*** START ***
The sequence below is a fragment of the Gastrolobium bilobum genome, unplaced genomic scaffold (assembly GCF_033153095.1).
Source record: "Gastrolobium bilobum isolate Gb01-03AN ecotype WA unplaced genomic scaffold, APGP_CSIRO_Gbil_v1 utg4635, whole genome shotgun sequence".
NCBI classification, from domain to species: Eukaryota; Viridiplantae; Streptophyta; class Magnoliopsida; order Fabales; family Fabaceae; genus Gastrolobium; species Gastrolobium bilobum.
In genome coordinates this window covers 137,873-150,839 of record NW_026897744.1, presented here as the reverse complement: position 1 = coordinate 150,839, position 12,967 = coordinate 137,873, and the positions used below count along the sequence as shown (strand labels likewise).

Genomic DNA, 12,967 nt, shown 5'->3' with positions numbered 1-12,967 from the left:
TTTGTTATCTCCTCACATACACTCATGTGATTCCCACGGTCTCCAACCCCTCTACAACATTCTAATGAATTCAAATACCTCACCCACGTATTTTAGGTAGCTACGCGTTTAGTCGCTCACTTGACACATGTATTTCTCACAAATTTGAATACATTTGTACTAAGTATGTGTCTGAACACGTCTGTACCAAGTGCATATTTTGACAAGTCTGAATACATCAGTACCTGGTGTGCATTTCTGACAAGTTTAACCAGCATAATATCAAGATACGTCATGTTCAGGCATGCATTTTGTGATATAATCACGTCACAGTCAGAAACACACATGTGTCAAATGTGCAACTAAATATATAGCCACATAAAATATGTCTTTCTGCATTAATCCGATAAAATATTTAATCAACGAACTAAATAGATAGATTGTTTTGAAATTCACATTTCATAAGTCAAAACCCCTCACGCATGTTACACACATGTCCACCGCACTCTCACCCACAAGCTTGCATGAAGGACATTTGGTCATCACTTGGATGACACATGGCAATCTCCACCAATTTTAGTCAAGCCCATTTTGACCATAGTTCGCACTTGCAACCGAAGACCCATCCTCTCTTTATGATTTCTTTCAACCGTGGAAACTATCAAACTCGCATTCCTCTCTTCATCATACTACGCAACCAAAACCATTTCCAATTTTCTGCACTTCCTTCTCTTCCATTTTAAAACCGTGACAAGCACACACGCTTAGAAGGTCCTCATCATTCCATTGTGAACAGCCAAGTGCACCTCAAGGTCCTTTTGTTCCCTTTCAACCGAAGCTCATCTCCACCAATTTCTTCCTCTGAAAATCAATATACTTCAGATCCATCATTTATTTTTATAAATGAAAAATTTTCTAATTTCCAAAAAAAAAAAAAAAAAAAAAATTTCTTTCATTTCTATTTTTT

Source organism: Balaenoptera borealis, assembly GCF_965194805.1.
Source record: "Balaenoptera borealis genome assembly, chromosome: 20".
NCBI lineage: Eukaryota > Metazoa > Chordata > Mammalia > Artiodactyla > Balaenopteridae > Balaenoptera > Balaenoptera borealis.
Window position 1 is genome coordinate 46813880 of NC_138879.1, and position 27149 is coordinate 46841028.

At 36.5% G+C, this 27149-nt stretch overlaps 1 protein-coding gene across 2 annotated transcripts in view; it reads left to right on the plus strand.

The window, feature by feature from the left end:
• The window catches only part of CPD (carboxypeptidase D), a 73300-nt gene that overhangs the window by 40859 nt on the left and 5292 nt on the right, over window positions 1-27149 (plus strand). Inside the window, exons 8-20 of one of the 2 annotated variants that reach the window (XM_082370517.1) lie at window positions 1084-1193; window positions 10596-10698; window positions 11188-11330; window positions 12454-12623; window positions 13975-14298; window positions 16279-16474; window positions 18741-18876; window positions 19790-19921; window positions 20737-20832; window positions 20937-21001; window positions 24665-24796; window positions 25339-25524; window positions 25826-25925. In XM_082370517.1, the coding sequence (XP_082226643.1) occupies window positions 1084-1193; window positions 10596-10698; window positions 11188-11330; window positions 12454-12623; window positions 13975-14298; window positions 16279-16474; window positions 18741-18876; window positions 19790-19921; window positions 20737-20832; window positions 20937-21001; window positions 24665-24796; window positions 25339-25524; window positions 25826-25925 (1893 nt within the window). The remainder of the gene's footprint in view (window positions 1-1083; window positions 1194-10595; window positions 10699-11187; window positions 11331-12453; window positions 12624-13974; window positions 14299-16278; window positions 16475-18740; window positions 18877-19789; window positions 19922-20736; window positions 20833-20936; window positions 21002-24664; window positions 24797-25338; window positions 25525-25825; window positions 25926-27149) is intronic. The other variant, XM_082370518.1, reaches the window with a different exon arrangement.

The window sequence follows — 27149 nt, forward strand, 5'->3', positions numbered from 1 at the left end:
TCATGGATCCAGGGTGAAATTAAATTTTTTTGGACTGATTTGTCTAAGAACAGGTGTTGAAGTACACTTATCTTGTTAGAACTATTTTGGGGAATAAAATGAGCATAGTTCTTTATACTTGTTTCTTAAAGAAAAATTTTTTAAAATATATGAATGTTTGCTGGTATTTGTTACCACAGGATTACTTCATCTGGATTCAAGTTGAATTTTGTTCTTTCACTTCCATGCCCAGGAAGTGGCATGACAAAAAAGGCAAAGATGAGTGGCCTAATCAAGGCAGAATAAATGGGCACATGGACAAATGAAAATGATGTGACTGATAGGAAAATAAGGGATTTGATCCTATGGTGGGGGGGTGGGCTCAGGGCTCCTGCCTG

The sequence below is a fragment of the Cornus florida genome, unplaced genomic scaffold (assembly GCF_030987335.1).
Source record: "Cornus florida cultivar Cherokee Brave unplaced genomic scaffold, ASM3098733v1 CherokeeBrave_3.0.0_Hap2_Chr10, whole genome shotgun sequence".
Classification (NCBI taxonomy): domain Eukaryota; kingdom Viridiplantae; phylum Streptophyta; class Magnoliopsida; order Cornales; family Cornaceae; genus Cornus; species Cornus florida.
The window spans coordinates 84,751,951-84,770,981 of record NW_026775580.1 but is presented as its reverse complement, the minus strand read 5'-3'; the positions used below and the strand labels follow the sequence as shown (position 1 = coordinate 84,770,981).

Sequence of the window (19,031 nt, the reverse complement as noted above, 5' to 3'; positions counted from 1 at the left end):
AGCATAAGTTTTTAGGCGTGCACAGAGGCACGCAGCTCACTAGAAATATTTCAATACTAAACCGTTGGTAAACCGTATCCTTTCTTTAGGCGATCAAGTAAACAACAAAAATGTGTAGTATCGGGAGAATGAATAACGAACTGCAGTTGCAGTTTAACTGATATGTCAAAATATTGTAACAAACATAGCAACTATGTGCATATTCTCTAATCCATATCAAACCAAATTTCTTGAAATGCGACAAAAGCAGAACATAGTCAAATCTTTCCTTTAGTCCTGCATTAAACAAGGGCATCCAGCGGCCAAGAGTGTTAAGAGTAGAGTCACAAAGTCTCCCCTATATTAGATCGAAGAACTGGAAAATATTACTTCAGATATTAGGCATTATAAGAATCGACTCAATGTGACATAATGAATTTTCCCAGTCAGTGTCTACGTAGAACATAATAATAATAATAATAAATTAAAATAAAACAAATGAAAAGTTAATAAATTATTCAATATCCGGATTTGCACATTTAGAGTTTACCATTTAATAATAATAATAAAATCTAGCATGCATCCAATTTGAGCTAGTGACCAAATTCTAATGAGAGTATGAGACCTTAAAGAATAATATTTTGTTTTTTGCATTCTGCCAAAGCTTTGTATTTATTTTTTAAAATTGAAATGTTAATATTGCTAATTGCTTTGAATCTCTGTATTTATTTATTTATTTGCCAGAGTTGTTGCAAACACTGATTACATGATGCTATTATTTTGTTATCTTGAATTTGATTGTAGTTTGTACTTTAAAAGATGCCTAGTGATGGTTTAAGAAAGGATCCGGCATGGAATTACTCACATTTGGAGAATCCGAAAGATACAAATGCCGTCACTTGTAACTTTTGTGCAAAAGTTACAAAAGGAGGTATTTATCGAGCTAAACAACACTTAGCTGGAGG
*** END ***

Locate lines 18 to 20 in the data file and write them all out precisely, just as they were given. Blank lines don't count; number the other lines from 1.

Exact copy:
Classification (NCBI taxonomy): domain Eukaryota; kingdom Viridiplantae; phylum Streptophyta; class Magnoliopsida; order Cornales; family Cornaceae; genus Cornus; species Cornus florida.
The window spans coordinates 84,751,951-84,770,981 of record NW_026775580.1 but is presented as its reverse complement, the minus strand read 5'-3'; the positions used below and the strand labels follow the sequence as shown (position 1 = coordinate 84,770,981).

Sequence of the window (19,031 nt, the reverse complement as noted above, 5' to 3'; positions counted from 1 at the left end):